Update 3 | €320 million Enemalta share transfer with Chinese finalised

€320 million energy deal between Chinese state-owned company and government finalised • includes new joint ventures for production of renewable energy and servicing power plants.

The deal signed at Castille will see the Chinese state-owned company own 33% of Enemalta
The deal signed at Castille will see the Chinese state-owned company own 33% of Enemalta
Signing the Chinese MOU for Enemalta in September 2013.
Signing the Chinese MOU for Enemalta in September 2013.

The deal between China Power Investment Corporation and government was signed today, paving the way for a confirmed €320 million investment in Malta's state-owned energy company Enemalta.

The Chinese shareholding will be of 33%, and Enemalta's debt is expected to be halved and be brought down to approximately €300 million.

The deal was brokered during Prime Minister Joseph Muscat’s visit in China in September 2013, when a Memorandum of Understanding was signed by energy minister Konrad Mizzi and Lu Qizhou, Chief Executive Officer of China Power Investment Corporation.

The deal will be brought into parliament for a resolution to be passed by MPs and amendments presented to the Enemalta Act.

Updated: 6pm Opposition leader Simon Busuttil withheld an official reaction until energy minister Konrad Mizzi makes his ministerial statement in the House.

Under the deal, €100 million will be a capital investment, €150 million invested into the Delimara power station extension (BWSC turbines) and €70 million invested towards the conversion to gas.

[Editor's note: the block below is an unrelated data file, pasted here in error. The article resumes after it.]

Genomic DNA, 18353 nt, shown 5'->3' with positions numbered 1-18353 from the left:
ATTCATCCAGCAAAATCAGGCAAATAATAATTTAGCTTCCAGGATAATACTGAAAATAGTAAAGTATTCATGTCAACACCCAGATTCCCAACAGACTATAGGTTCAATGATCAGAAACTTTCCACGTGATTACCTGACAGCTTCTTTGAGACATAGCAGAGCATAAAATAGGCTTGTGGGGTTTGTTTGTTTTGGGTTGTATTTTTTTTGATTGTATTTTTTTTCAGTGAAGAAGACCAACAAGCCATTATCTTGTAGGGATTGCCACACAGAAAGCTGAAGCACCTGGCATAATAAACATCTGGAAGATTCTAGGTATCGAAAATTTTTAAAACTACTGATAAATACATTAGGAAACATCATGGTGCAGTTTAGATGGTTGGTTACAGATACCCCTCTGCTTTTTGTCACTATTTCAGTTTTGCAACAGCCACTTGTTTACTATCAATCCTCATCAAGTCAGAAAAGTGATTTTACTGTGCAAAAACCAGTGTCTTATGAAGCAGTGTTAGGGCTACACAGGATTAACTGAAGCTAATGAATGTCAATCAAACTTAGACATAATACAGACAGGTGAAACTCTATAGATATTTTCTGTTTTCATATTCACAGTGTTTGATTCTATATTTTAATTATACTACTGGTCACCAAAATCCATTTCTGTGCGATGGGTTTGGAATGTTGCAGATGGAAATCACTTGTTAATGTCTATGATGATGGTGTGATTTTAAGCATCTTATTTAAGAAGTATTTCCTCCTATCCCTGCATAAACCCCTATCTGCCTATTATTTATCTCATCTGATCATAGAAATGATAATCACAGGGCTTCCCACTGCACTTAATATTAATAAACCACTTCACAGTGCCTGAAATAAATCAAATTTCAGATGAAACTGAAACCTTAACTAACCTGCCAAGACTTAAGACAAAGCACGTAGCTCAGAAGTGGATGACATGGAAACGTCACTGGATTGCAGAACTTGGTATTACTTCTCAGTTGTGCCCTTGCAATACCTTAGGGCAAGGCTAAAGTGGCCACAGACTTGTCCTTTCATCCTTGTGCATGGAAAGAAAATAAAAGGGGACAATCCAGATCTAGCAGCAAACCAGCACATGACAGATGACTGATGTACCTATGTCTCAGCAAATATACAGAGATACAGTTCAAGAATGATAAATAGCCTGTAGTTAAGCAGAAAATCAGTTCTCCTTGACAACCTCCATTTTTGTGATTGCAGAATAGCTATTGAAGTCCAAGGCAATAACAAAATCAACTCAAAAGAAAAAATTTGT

CPIC's subsidiary Shanghai Power Electric will manage the BWSC plant but Enemalta will retain despatch rights on the use of gas to power these turbines.

At 33% shareholding, the Chinese will have representation on the Enemalta board of directors but the chairman of Enemalta Corporation will be appointed by the Maltese government.

Two other projects by CPIC and the Maltese government will include a joint-venture to produce 300MW of renewable energy distributed into Europe, of which 100MW will be through photovoltaic panels and 200MW generated from wind energy. The company will be 70% owned by Shanghai Power Electric and 30% owned by the Maltese government.

The other investment will be another joint-venture, this time 70% owned by the Maltese government, to service power plants owned by Shanghair Power Electric in Europe.

Energy minister Konrad Mizzi said the valuation of Enemalta's share capital was based on the added value of the interconnecter between Malta and Sicily.

Enemalta's petroleum division will be hived off from Enemalta and constituted into a new national entity.

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